Jeremy Corbyn, though apparently unfazed by associating with Holocaust deniers such as Paul Eisen and extremist preachers such as Raed Salah (check out his “hilarious” swastika joke here), is not thought by most commentators to be remotely anti-Semitic. But his willingness to embrace all-comers in the name of “dialogue” between communities, especially on the question of Palestine, has made him used to mentally blocking out the offensive things that others may say about Jews, to the point where he appears not even to see the problem.
For example, when hosting a talk show on Iran’s notorious propaganda channel Press TV (whose UK broadcasting licence was revoked by the present government): witness here how he pulls up a caller over US involvement in Palestine, but responds merely with the answer “okay” when the caller calls Israel a “disease”. Nice.
But he – or his office, at least – took an enormous step yesterday in suspending one of his party’s most famous figures and one of his own strongest supporters, Ken Livingstone.
While the reasons for Livingstone’s suspension seem fairly straightforward, Corbyn as leader has been extremely slow to act on the issue of anti-Semitism in general. Only the day before, he had been content with Naz Shah’s “fulsome apology”; until later that same day, when the media clamour became too much and she was suspended in a humiliating U-turn.
He must therefore now follow through with Livingstone and uphold the suspension. Not just because that is the right thing to do; but because he has little choice.
If he does not follow through, his leadership will inevitably be destroyed by the backlash. That backlash will come from the media, Her Majesty’s Opposition, the public and particularly his own party, where decent MPs and members will no longer stand for being in the same party as Livingstone. We should not forget that he is only days away from a significant set of elections.
And it may just kill Corbyn anyway. The damage done over recent days to his faltering leadership is now substantial in the eyes of the public, but the real test will be if the party’s power-brokers – the major unions – opt to turn on him.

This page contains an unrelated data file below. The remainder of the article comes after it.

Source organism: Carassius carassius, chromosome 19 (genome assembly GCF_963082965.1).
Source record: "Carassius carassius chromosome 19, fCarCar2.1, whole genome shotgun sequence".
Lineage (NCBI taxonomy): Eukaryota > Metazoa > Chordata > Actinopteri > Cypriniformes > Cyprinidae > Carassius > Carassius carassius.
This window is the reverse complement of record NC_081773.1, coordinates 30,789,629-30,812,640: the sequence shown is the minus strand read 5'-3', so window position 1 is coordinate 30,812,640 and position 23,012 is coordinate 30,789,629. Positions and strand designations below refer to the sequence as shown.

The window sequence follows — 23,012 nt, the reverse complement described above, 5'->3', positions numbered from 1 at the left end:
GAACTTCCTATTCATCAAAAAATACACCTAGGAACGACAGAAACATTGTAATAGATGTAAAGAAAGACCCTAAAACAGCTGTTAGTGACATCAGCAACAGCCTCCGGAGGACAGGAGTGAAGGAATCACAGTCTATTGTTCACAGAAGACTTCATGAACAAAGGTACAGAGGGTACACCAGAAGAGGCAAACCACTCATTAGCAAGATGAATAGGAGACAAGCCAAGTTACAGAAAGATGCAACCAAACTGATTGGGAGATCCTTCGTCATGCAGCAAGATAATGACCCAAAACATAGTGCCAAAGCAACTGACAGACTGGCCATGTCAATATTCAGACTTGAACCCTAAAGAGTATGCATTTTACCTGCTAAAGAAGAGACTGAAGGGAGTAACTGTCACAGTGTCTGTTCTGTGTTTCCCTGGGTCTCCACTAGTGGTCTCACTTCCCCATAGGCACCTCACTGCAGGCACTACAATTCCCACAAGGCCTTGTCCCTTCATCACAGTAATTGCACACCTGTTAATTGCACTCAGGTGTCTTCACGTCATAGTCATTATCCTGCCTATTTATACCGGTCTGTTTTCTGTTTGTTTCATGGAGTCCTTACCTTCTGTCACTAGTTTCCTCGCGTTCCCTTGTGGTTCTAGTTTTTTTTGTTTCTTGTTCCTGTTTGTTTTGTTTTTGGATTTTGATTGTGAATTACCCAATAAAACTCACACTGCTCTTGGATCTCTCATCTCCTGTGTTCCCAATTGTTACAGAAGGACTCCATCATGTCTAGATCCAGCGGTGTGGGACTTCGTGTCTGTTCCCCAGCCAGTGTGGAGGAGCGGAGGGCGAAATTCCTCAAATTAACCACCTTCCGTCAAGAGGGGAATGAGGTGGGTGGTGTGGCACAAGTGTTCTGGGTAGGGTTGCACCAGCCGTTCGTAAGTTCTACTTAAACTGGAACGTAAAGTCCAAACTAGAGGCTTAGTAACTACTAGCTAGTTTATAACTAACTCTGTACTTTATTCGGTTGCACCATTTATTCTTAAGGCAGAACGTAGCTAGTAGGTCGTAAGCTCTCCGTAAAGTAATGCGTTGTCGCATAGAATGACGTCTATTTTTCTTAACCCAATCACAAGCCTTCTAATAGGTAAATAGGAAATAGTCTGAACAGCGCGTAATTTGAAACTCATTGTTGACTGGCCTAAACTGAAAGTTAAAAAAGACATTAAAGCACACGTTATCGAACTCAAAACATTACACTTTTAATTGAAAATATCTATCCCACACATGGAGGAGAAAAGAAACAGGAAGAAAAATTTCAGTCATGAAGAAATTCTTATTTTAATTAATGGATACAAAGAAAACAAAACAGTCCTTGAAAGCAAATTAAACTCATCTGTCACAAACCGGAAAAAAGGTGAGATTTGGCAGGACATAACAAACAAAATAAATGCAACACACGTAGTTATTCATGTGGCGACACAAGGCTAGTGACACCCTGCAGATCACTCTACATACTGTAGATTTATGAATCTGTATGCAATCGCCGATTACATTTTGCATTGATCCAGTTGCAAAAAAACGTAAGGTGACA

Even if Corbyn holds his nerve and the suspension is upheld, things will not be easy. Livingstone is a political survivor: when Margaret Thatcher dissolved the Greater London Council in 1986, no-one would have ever predicted that he would be running London again as mayor a mere 14 years later. Since Corbyn’s unexpected win, he has been enjoying an unexpected return to the limelight after his double failure to win back the mayoralty.
So, it cannot be ruled out that a man, whose love of attention has generally been his undoing, will not return to front line politics outside Labour, as his former colleague George Galloway has done. If that were to happen, he could easily look to form a rival power centre on the far left, perhaps aligned with Momentum, which might initially compete with Labour for votes, but which would ultimately both fail, and be likely to draw out the far-left poison of Labour’s recent, radical recruits into itself. In other words, it could ultimately be a positive thing for Labour; a ticket back to the centre.
But that requires him to go. In short, either Livingstone must go, or Corbyn will have to. They cannot both survive within the party.
Even if he does go, a realignment of the left could still do for Corbyn. If members on the hard left drift away to coalesce around Ken or others, Corbyn’s support base within the party could quickly crumble. The only question is, whether this would happen before he has a chance to lose the 2020 election and be gone anyway.
Either way, he or his successor will have to focus relentlessly on stamping out anti-Semitism, if the party is to survive.
This post first published at Labour Uncut